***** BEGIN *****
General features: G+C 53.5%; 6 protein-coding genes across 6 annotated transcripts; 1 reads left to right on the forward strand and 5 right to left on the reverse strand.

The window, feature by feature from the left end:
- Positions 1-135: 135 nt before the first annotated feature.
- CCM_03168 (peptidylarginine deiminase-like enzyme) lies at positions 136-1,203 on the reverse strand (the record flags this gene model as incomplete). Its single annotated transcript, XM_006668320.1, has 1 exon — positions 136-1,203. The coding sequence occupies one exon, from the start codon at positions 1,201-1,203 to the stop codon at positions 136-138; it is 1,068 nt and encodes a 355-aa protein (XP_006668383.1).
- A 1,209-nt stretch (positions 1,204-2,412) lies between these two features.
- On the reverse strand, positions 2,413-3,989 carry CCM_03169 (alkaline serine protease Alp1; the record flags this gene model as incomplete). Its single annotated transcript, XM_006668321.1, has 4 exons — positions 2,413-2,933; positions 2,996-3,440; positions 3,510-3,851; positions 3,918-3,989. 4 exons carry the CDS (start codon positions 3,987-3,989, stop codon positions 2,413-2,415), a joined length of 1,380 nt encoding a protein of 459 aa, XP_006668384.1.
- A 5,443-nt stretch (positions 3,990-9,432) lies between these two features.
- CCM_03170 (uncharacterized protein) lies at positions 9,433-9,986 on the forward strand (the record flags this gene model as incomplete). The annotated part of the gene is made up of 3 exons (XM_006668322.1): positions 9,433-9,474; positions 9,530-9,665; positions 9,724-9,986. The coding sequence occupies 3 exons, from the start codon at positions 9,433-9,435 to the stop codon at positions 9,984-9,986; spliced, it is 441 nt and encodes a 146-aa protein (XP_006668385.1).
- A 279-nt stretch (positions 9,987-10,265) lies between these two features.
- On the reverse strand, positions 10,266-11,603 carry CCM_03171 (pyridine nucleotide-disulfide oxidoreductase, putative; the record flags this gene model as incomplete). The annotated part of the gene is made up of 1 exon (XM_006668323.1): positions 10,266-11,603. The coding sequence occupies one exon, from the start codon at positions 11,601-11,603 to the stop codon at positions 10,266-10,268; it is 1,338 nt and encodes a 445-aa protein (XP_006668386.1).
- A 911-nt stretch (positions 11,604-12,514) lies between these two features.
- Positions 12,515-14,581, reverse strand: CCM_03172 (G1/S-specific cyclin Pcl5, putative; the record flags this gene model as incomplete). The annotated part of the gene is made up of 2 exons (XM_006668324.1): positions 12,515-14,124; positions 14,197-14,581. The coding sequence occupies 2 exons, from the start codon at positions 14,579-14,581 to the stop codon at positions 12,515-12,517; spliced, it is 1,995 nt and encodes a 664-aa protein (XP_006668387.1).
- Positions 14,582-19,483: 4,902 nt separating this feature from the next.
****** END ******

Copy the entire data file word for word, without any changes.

General features: G+C 53.5%; 6 protein-coding genes across 6 annotated transcripts; 1 reads left to right on the forward strand and 5 right to left on the reverse strand.

The window, feature by feature from the left end:
- Positions 1-135: 135 nt before the first annotated feature.
- CCM_03168 (peptidylarginine deiminase-like enzyme) lies at positions 136-1,203 on the reverse strand (the record flags this gene model as incomplete). Its single annotated transcript, XM_006668320.1, has 1 exon — positions 136-1,203. The coding sequence occupies one exon, from the start codon at positions 1,201-1,203 to the stop codon at positions 136-138; it is 1,068 nt and encodes a 355-aa protein (XP_006668383.1).
- A 1,209-nt stretch (positions 1,204-2,412) lies between these two features.
- On the reverse strand, positions 2,413-3,989 carry CCM_03169 (alkaline serine protease Alp1; the record flags this gene model as incomplete). Its single annotated transcript, XM_006668321.1, has 4 exons — positions 2,413-2,933; positions 2,996-3,440; positions 3,510-3,851; positions 3,918-3,989. 4 exons carry the CDS (start codon positions 3,987-3,989, stop codon positions 2,413-2,415), a joined length of 1,380 nt encoding a protein of 459 aa, XP_006668384.1.
- A 5,443-nt stretch (positions 3,990-9,432) lies between these two features.
- CCM_03170 (uncharacterized protein) lies at positions 9,433-9,986 on the forward strand (the record flags this gene model as incomplete). The annotated part of the gene is made up of 3 exons (XM_006668322.1): positions 9,433-9,474; positions 9,530-9,665; positions 9,724-9,986. The coding sequence occupies 3 exons, from the start codon at positions 9,433-9,435 to the stop codon at positions 9,984-9,986; spliced, it is 441 nt and encodes a 146-aa protein (XP_006668385.1).
- A 279-nt stretch (positions 9,987-10,265) lies between these two features.
- On the reverse strand, positions 10,266-11,603 carry CCM_03171 (pyridine nucleotide-disulfide oxidoreductase, putative; the record flags this gene model as incomplete). The annotated part of the gene is made up of 1 exon (XM_006668323.1): positions 10,266-11,603. The coding sequence occupies one exon, from the start codon at positions 11,601-11,603 to the stop codon at positions 10,266-10,268; it is 1,338 nt and encodes a 445-aa protein (XP_006668386.1).
- A 911-nt stretch (positions 11,604-12,514) lies between these two features.
- Positions 12,515-14,581, reverse strand: CCM_03172 (G1/S-specific cyclin Pcl5, putative; the record flags this gene model as incomplete). The annotated part of the gene is made up of 2 exons (XM_006668324.1): positions 12,515-14,124; positions 14,197-14,581. The coding sequence occupies 2 exons, from the start codon at positions 14,579-14,581 to the stop codon at positions 12,515-12,517; spliced, it is 1,995 nt and encodes a 664-aa protein (XP_006668387.1).
- Positions 14,582-19,483: 4,902 nt separating this feature from the next.